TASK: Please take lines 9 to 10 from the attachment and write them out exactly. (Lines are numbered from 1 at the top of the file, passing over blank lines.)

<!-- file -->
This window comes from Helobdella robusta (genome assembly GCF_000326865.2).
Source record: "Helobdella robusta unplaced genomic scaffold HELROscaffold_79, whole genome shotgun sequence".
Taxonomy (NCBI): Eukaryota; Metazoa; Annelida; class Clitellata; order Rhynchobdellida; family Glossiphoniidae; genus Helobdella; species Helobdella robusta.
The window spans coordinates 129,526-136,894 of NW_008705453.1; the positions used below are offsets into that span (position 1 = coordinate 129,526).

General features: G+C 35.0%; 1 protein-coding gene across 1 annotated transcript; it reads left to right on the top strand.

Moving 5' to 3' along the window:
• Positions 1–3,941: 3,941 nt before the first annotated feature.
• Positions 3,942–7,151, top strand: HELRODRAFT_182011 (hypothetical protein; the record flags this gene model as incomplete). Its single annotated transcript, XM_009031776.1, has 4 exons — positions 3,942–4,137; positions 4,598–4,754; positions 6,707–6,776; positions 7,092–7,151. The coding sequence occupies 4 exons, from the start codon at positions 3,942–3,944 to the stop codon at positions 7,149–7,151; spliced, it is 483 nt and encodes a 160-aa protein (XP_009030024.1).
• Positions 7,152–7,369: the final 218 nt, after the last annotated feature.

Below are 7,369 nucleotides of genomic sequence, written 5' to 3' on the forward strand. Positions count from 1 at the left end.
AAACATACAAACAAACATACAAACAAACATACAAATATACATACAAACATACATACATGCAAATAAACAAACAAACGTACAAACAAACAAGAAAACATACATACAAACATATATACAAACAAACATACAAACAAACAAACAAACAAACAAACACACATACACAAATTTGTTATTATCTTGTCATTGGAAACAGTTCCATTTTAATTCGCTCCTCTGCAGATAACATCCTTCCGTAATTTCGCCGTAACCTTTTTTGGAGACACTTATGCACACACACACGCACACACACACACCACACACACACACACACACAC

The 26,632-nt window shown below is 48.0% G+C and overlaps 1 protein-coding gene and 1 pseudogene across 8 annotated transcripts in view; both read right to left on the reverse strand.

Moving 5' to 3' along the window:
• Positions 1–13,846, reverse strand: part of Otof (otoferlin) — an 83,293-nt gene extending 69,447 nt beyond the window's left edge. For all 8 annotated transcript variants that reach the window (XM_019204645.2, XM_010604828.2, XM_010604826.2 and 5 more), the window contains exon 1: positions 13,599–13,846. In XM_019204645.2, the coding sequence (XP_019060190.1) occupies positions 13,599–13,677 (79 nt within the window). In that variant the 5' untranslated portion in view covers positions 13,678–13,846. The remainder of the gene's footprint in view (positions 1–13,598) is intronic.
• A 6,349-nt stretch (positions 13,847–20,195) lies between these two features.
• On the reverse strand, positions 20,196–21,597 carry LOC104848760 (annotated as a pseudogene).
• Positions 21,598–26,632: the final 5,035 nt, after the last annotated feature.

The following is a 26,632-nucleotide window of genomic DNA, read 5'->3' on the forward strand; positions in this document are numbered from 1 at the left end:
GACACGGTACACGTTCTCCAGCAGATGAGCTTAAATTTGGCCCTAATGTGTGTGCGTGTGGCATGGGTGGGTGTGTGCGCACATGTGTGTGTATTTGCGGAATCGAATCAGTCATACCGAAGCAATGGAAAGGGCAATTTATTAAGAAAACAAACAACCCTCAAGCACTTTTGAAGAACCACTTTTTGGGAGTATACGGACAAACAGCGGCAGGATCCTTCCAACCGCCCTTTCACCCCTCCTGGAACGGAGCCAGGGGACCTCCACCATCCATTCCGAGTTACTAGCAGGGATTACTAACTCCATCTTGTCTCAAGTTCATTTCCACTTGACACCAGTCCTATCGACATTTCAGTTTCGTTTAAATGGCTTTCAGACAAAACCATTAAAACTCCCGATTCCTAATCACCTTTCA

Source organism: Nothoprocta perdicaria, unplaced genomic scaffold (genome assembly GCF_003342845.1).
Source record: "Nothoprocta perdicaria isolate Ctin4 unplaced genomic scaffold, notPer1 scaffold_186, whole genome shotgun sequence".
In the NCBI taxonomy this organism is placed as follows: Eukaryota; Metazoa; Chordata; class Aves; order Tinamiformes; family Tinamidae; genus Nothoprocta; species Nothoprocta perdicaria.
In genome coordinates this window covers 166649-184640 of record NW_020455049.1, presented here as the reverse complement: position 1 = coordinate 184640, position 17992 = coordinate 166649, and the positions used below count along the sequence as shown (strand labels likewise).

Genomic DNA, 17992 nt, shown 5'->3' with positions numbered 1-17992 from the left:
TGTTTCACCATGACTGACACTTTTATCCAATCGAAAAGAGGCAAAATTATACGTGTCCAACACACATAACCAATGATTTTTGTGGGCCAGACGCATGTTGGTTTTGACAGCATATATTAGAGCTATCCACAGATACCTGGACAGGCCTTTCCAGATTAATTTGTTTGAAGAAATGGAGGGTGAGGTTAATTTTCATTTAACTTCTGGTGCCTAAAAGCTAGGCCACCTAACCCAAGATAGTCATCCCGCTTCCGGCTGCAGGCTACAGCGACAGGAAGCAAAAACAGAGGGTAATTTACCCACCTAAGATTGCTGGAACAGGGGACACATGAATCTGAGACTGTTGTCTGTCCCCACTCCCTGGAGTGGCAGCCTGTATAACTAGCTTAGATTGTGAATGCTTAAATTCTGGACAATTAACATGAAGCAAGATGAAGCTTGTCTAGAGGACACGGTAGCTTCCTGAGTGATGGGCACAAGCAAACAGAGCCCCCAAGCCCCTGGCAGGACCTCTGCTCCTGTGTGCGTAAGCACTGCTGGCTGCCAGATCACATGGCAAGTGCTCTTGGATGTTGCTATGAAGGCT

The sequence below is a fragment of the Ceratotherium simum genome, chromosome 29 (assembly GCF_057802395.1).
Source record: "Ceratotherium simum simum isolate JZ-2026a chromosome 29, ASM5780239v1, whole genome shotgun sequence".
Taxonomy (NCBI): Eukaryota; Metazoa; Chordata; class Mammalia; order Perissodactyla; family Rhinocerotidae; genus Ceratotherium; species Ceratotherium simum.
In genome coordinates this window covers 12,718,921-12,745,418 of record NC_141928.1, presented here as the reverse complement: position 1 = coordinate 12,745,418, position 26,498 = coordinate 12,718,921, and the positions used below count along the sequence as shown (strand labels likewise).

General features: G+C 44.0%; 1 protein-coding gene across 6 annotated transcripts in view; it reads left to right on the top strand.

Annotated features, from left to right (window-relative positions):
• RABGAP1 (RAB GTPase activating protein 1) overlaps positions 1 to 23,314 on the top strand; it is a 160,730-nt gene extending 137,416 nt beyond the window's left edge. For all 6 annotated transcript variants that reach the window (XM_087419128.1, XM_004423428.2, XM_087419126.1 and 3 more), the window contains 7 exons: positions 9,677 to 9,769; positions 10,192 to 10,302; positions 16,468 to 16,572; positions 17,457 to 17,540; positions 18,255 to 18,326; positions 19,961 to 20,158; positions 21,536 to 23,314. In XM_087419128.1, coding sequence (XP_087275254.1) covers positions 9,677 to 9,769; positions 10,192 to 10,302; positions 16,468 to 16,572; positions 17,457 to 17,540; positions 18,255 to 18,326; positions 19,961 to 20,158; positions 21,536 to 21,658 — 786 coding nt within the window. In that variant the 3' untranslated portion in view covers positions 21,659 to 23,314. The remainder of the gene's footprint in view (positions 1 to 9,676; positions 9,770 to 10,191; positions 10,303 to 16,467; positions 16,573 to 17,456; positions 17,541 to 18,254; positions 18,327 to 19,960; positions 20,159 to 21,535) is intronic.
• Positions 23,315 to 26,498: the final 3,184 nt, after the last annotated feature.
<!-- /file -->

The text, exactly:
• Positions 7,152–7,369: the final 218 nt, after the last annotated feature.

Below are 7,369 nucleotides of genomic sequence, written 5' to 3' on the forward strand. Positions count from 1 at the left end.